A loss of exclusivity, strong competition and a changing market led Pfizer Inc. to cut its U.S. sales force by 20 percent last week, yet analysts say the move should have little impact - if any - on the biotech community.
The New York-based pharmaceutical firm markets biotech drugs such as Exubera and Sutent, but has pledged its support for both those products and several others.
"I think most of where they're going to cut is in the primary care market," said Ian Sanderson, a senior pharmaceutical analyst with SG Cowen & Co.'s Boston office, "and Exubera primarily is being marketed to specialists."
Pfizer's U.S. sales force was just shy of 12,000 people when the company decided on the reduction that would leave it with about 8,800 representatives. Both Sutent and Exubera received FDA approvals in January. Sutent, a multi-tyrosine kinase inhibitor discovered by Sugen Inc. and now owned by Pfizer, was cleared for gastrointestinal stromal tumors and advanced kidney cancer, while Exubera got the go-ahead as a rapid-acting, dry powder insulin for Type I and Type II diabetes. It was developed in collaboration with Nektar Therapeutics Inc., of San Carlos, Calif. (See BioWorld Today, Jan. 30, 2006.)
Joyce Strand, a spokeswoman for Nektar, said her company does not believe Pfizer's sales force reduction will negatively affect Exubera sales. Nektar receives manufacturing payments from Pfizer for the powder and inhaler used with Exubera, as well as an undisclosed royalty on all sales. The product also is marketed in Germany, Ireland and the UK. It earned Nektar $26.9 million in the quarter ended Sept. 30.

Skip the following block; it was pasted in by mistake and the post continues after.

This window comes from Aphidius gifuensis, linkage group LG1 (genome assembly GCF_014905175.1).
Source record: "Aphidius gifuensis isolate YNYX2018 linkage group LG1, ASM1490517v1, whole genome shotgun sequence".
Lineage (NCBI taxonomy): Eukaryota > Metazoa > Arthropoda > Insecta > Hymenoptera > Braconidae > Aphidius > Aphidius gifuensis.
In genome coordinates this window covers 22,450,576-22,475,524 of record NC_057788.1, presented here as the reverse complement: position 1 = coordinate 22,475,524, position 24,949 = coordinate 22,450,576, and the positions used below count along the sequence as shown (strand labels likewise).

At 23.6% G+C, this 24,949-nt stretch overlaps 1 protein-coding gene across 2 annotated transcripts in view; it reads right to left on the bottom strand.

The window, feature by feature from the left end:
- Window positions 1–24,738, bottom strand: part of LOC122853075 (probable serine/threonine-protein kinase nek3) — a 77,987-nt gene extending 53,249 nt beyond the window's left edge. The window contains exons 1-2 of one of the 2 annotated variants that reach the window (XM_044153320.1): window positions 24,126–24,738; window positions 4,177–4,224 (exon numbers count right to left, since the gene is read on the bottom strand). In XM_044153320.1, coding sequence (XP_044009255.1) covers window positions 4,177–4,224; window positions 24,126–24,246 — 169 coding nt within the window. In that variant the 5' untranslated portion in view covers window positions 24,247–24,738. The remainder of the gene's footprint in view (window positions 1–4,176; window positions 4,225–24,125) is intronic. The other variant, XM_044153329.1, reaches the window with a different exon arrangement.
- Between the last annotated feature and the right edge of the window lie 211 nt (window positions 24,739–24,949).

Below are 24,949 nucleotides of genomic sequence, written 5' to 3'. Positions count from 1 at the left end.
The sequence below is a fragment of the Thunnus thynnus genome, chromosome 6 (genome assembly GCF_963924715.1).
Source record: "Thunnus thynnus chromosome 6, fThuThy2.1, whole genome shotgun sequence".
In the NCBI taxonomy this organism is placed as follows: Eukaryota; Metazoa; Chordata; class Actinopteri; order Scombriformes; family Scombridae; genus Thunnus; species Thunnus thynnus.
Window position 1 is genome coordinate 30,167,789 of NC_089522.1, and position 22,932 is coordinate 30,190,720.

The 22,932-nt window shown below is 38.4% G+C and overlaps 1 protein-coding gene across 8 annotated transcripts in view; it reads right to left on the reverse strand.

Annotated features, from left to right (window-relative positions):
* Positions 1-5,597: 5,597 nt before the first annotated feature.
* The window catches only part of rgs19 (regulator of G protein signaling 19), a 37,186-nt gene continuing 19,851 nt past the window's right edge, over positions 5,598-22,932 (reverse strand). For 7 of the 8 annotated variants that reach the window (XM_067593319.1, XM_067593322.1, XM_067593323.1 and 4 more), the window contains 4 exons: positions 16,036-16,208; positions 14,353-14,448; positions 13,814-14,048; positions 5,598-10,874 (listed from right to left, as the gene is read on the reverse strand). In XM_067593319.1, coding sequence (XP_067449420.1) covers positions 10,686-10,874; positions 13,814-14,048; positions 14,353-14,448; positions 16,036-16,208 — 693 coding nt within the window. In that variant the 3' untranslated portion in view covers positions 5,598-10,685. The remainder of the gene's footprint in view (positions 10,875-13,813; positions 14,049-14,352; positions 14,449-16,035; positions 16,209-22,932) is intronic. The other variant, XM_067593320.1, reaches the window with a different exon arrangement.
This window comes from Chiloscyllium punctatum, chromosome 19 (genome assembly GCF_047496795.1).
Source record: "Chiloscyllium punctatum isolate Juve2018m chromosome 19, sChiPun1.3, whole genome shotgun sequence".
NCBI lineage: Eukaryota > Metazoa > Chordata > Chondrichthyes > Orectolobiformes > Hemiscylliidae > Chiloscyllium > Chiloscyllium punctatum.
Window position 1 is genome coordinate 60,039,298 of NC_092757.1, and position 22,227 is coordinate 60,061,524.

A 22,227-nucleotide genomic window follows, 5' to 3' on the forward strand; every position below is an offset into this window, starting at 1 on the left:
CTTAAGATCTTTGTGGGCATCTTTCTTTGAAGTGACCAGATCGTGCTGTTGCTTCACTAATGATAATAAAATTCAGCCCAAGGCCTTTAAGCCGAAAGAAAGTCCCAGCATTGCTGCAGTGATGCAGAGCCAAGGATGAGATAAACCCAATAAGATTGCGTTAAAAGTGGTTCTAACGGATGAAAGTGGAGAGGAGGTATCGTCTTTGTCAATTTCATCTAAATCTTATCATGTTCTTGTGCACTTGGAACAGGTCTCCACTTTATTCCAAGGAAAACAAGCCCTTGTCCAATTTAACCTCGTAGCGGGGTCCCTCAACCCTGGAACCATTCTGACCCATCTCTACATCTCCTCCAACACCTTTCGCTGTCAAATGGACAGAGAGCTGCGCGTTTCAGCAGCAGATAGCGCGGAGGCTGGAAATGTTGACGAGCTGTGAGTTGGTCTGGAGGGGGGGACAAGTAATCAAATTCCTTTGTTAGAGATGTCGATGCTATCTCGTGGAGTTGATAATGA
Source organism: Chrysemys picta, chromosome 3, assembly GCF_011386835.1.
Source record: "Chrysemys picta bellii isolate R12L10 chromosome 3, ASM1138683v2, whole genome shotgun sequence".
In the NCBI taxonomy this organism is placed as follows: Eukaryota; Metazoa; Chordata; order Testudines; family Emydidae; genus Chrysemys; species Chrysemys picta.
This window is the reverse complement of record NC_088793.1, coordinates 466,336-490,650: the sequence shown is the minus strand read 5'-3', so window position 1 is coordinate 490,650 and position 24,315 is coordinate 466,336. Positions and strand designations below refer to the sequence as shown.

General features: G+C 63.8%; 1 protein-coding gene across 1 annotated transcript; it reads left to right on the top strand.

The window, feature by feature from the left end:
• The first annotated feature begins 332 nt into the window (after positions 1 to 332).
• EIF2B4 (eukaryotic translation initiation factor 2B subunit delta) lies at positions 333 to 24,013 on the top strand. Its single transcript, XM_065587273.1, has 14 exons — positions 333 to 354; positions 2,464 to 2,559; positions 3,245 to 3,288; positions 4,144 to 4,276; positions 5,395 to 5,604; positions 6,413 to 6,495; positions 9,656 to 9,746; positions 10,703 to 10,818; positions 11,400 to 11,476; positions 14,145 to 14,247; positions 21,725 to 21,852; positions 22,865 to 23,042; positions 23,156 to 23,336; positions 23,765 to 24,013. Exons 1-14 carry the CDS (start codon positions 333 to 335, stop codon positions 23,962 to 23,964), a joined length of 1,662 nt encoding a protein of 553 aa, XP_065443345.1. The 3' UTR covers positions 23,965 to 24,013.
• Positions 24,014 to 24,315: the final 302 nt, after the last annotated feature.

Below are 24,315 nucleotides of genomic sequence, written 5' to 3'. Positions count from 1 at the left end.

Sanderson said Pfizer's entire sales force of 8,800 still keeps the company "very competitive," and added that he thinks "what Pfizer is responding to is more that portion of their business that is managed care, and those chronic-use, primary care drugs that may not require the typical sales force support."
Biotech drugs typically are specialty products, and those climbing the ranks toward approval probably won't be any more affected by a slimmer Pfizer sales force than Exubera will be.
Biotech partners "should not be worried there will be a diminution of support for those types of products," Sanderson told BioWorld Today.
Wilmington, Del.-based Incyte Corp. signed a worldwide development and commercialization deal worth up to $803 million with Pfizer a year ago for its CCR2 antagonist program, but a spokesperson there said the products are still very early stage, several years away from reaching the market. The licensing deal includes rights to indications such as rheumatoid arthritis and obesity in patients resistant to insulin. (See BioWorld Today, Nov. 22, 2005.)
During Pfizer's R&D analyst meeting in New York Thursday, the company's CEO Jeff Kindler said that Pfizer's "fundamental objective is to create a broad and very diversified stream of new products" to drive growth and increase shareholder value.